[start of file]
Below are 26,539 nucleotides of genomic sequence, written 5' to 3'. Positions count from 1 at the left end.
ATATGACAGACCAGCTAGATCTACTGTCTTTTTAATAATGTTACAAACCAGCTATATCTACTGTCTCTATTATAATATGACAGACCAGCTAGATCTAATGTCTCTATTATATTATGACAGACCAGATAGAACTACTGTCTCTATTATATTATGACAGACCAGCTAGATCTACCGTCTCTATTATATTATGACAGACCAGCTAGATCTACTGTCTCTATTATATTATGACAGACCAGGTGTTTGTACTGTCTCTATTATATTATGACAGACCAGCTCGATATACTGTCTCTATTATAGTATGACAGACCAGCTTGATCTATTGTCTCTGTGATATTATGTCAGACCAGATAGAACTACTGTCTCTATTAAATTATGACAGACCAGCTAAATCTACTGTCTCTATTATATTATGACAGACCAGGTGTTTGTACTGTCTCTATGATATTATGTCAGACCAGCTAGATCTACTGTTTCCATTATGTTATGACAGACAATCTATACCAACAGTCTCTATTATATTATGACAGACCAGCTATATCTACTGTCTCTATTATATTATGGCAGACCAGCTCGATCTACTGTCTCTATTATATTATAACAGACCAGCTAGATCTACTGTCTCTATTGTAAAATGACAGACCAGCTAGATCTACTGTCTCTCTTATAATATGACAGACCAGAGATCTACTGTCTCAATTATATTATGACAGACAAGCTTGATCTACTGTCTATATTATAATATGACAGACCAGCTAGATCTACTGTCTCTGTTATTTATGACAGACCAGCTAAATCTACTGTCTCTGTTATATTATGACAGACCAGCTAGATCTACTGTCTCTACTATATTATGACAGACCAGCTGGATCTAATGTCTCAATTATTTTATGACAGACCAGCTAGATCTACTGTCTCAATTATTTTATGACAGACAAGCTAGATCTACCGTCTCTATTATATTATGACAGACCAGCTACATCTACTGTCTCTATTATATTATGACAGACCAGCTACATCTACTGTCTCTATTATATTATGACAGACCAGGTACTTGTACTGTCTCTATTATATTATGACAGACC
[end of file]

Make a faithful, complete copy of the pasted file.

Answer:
Below are 26,539 nucleotides of genomic sequence, written 5' to 3'. Positions count from 1 at the left end.
ATATGACAGACCAGCTAGATCTACTGTCTTTTTAATAATGTTACAAACCAGCTATATCTACTGTCTCTATTATAATATGACAGACCAGCTAGATCTAATGTCTCTATTATATTATGACAGACCAGATAGAACTACTGTCTCTATTATATTATGACAGACCAGCTAGATCTACCGTCTCTATTATATTATGACAGACCAGCTAGATCTACTGTCTCTATTATATTATGACAGACCAGGTGTTTGTACTGTCTCTATTATATTATGACAGACCAGCTCGATATACTGTCTCTATTATAGTATGACAGACCAGCTTGATCTATTGTCTCTGTGATATTATGTCAGACCAGATAGAACTACTGTCTCTATTAAATTATGACAGACCAGCTAAATCTACTGTCTCTATTATATTATGACAGACCAGGTGTTTGTACTGTCTCTATGATATTATGTCAGACCAGCTAGATCTACTGTTTCCATTATGTTATGACAGACAATCTATACCAACAGTCTCTATTATATTATGACAGACCAGCTATATCTACTGTCTCTATTATATTATGGCAGACCAGCTCGATCTACTGTCTCTATTATATTATAACAGACCAGCTAGATCTACTGTCTCTATTGTAAAATGACAGACCAGCTAGATCTACTGTCTCTCTTATAATATGACAGACCAGAGATCTACTGTCTCAATTATATTATGACAGACAAGCTTGATCTACTGTCTATATTATAATATGACAGACCAGCTAGATCTACTGTCTCTGTTATTTATGACAGACCAGCTAAATCTACTGTCTCTGTTATATTATGACAGACCAGCTAGATCTACTGTCTCTACTATATTATGACAGACCAGCTGGATCTAATGTCTCAATTATTTTATGACAGACCAGCTAGATCTACTGTCTCAATTATTTTATGACAGACAAGCTAGATCTACCGTCTCTATTATATTATGACAGACCAGCTACATCTACTGTCTCTATTATATTATGACAGACCAGCTACATCTACTGTCTCTATTATATTATGACAGACCAGGTACTTGTACTGTCTCTATTATATTATGACAGACC